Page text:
Rodney Stone

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First US edition
(publ. D. Appleton and Company)

Rodney Stone is a Gothic mystery and boxing novel by Scottish writer Sir Arthur Conan Doyle first published in 1896.

The eponymous narrator is a Sussex country boy who is the son of a sailor and wishes to go to sea himself. He is taken to London by his uncle Sir Charles Tregellis, a highly respected gentleman and arbiter of fashion who is on familiar terms with the most important people of Great Britain. The novel interweaves Rodney's coming-of-age story with that of his friend Boy Jim's boxing endeavours. Jim has been brought up by a blacksmith whom he believes to be his uncle - the blacksmith Harrison was a famous former boxer and the 'nephew' wishes to fight too. So a large portion of it deals with the famous bare-knuckle boxers of the late eighteenth and early nineteenth centuries, such as Jem Belcher, John Jackson, Daniel Mendoza, Dutch Sam, and others. The book includes vignettes of a number of historical personages, notably the Prince Regent, Lord Nelson, Sir John Lade, Lord Cochrane and Beau Brummell. There are also descriptions of thuggery, of gambling and cheating, and of dangerous horse drawn chases.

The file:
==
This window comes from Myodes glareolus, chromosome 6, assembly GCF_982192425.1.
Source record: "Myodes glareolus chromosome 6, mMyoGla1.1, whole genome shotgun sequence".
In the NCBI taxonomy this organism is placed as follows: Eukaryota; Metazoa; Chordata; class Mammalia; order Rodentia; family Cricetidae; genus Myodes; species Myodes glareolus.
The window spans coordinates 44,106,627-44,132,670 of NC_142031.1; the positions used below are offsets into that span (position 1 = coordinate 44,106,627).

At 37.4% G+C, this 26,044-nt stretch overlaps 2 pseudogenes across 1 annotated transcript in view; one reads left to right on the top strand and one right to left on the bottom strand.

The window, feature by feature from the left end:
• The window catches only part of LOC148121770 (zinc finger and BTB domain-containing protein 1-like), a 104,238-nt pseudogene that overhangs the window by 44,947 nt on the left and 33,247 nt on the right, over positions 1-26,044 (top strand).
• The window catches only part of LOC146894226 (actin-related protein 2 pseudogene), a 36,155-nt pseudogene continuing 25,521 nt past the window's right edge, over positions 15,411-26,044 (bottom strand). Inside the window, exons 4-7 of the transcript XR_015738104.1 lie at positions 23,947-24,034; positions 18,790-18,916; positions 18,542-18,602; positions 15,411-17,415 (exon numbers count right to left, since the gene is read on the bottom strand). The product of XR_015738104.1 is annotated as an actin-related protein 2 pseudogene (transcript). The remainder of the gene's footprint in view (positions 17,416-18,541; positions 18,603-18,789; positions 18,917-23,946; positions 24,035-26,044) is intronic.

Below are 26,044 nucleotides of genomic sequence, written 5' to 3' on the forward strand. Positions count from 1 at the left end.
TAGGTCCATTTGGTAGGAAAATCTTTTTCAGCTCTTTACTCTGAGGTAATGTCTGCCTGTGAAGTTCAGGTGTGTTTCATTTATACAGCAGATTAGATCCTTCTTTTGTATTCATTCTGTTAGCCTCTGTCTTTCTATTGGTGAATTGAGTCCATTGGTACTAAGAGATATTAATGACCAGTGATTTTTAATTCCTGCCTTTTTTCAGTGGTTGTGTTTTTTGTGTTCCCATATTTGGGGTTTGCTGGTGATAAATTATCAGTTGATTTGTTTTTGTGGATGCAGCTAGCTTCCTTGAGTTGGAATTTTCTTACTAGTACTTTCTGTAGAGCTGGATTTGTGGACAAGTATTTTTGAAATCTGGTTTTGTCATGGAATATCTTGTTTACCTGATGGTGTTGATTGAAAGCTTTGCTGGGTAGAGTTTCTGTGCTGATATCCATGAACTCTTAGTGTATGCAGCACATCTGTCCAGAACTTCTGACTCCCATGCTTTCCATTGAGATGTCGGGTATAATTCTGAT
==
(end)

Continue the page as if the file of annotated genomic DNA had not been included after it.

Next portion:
It was adapted into a 1913 silent film, The House of Temperley, directed by Harold M. Shaw.

The novel was dramatised as a four-part serial on BBC Radio 4 in 1983, which was repeated on BBC Radio 4 Extra in March 2020.

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